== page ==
And, as a matter of discretion within a global pandemic, Noah Syndergaard’s shoulder surgery qualifies as an immediate and “essential” medical procedure? Yet there’s nothing more painful and debilitating than foot bunions, to be immediately treated at the Hospital for Special Routine Surgery.
Hey, ESPN, Zion has
nothing on D-Man
No one seems to outgrow ESPN faster than ESPN employees who grasp and appreciate historical context. From ESPN’s Michael Wilbon, Tuesday on Twitter:
“So people voting in this greatest college basketball player poll on ESPN select Zion Williamson, who didn’t get to the Final Four, over Danny Manning, who led his Kansas team to a title. People know NOTHING unless they saw it this morning on SportsCenter. Sad.”
Williamson played less than even one season at Duke. Manning played four seasons at Kansas. But these are the kinds of “fans” ESPN and its polls target.
Reader Joe Dooley writes that the Yankees have been practicing social distancing in their down-close, expensive box seats since 2009.
ESPN on Sunday will run through all MLB teams’ outfielders to give their coronavirus “catch probability percentages.”
Reader Dan Kenny is crying out for immediate help: “In these days of quarantine and fever, I can’t believe I’m gonna say this, but I wish I had a Knicks game to watch.” See? He’s delirious.
FAN boots solid pair, but keeps the babble
It stands to modern reason that two of WFAN’s underplayed weekend cards, Richard Neer and Chris Moore, this week both got the hook.
Moore — reflective, interesting, thought-provoking and humorous — is now a host with no show, and no near future promise of one, essentially jettisoned. Neer, 32 years the host of Saturday morning “let the callers speak” relief sessions, has been relegated to late-night shifts.
The rearrangement, especially with the loss of sports gambling advertising revenue, seems to be a nickels-and-dimes decision. Neer and Moore will be replaced by feckless, humorless, uncreative weekday time-filling regulars, plugged in for no extra pay. Mike Francesa, despite his lengthy and maudlin Farewell Retirement Tour, will be heard Sunday mornings.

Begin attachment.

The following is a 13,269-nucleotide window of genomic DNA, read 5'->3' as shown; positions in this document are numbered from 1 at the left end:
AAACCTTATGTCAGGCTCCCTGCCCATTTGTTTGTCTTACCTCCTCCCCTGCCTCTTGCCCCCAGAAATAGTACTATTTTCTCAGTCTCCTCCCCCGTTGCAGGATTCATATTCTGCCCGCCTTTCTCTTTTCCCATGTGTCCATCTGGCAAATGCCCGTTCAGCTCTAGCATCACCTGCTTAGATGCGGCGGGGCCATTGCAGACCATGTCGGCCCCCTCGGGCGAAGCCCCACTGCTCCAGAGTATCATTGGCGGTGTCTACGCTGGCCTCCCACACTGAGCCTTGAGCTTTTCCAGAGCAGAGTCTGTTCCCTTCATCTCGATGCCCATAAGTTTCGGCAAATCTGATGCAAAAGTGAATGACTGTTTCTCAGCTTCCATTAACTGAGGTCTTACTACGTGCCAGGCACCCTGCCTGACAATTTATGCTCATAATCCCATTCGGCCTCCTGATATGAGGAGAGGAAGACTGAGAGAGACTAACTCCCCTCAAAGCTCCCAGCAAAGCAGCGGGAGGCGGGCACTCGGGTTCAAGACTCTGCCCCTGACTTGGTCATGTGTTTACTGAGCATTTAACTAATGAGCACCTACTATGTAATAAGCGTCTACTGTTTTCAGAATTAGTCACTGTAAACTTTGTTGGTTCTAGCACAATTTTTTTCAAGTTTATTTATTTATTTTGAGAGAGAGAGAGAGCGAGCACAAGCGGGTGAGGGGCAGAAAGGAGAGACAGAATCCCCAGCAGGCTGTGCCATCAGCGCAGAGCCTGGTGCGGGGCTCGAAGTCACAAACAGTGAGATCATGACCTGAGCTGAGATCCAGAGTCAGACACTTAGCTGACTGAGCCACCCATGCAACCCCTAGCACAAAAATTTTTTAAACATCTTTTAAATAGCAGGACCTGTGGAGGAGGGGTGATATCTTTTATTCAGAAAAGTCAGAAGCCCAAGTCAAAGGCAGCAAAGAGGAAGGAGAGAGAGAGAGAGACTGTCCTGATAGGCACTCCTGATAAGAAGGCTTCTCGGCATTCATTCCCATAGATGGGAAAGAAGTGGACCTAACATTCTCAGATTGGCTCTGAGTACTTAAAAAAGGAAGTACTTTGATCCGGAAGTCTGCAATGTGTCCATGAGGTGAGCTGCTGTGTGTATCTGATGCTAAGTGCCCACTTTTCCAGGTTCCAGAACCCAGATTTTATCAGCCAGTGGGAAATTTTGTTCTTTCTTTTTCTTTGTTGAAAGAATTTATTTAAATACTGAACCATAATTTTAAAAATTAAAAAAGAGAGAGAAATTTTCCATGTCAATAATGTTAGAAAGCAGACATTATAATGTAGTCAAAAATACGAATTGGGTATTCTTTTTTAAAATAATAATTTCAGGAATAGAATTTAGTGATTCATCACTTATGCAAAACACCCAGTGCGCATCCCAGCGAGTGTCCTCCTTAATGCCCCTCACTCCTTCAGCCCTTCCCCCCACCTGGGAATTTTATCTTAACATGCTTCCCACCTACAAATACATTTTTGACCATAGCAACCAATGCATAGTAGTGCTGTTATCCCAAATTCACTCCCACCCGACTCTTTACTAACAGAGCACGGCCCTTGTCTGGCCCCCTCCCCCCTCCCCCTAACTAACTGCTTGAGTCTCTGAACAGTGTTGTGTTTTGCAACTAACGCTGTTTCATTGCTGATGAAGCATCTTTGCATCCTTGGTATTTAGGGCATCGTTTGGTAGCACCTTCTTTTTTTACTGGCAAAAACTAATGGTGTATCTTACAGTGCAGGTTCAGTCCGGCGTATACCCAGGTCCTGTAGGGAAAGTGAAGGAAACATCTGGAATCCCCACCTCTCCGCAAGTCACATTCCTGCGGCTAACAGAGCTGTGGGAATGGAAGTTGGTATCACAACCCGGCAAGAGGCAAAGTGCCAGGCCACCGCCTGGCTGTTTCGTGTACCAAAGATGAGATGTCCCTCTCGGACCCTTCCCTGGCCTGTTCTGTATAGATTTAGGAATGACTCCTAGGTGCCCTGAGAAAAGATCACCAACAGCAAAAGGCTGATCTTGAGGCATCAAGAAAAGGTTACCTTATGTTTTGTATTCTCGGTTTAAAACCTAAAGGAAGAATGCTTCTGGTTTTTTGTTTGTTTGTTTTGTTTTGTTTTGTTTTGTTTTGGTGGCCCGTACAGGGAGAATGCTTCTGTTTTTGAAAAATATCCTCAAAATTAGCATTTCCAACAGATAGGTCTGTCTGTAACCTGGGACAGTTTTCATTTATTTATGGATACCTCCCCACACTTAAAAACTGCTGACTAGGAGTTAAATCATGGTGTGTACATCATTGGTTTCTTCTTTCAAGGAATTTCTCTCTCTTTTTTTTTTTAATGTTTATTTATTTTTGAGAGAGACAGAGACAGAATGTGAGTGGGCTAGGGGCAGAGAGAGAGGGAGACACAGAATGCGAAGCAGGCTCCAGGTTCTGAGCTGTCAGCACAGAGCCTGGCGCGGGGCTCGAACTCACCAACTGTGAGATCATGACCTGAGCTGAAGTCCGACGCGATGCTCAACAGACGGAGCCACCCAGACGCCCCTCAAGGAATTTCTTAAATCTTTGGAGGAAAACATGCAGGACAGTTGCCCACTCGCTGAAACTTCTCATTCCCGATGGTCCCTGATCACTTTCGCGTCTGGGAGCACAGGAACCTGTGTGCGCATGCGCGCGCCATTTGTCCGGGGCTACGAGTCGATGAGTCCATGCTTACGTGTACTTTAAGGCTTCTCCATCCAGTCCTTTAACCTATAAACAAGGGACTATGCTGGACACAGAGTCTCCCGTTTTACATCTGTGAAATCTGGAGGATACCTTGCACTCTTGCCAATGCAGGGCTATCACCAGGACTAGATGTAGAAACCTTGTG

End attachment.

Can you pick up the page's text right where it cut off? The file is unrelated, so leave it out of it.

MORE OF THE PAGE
Thus a vast wasteland — a sports radio paradise wasted — has grown vaster.
FS1’s Colin Cowherd, the Son of Francesa-stein, continues to terrorize villages.
Cowherd on Tuesday declared the Patriots will no longer pursue QB Teddy Bridgewater to replace Tom Brady. Cowherd’s learned, breaking news discovery was made a full week after Bridgewater signed with Carolina.
Francesa has had his own issues with Bridgewater. Before the 2013 draft, “Let’s Be Honest” claimed sources had told him that Bridgewater, out of Louisville, “will be the sleeper quarterback in this draft.”
Not that Francesa ever made good on this or any of his scores of other bogus claims, but Bridgewater wasn’t eligible for the 2013 draft.
Reader Jim Hall — his late father, Jim, was Bob Sheppard’s backup and replacement as the Yankees’ and NFL Giants’ stadium announcer — has a better idea.
Starting soon, SNY and YES could choose from their vault of old Mets and Yankees games, win or lose, to air those played on corresponding dates with the day’s date. Say, if it’s April 12, a Yankees or Mets game played on that date in any video-archived year would appear.
I sense that in addition to providing seasonal context, they’d be more appealing than those currently seen on both networks.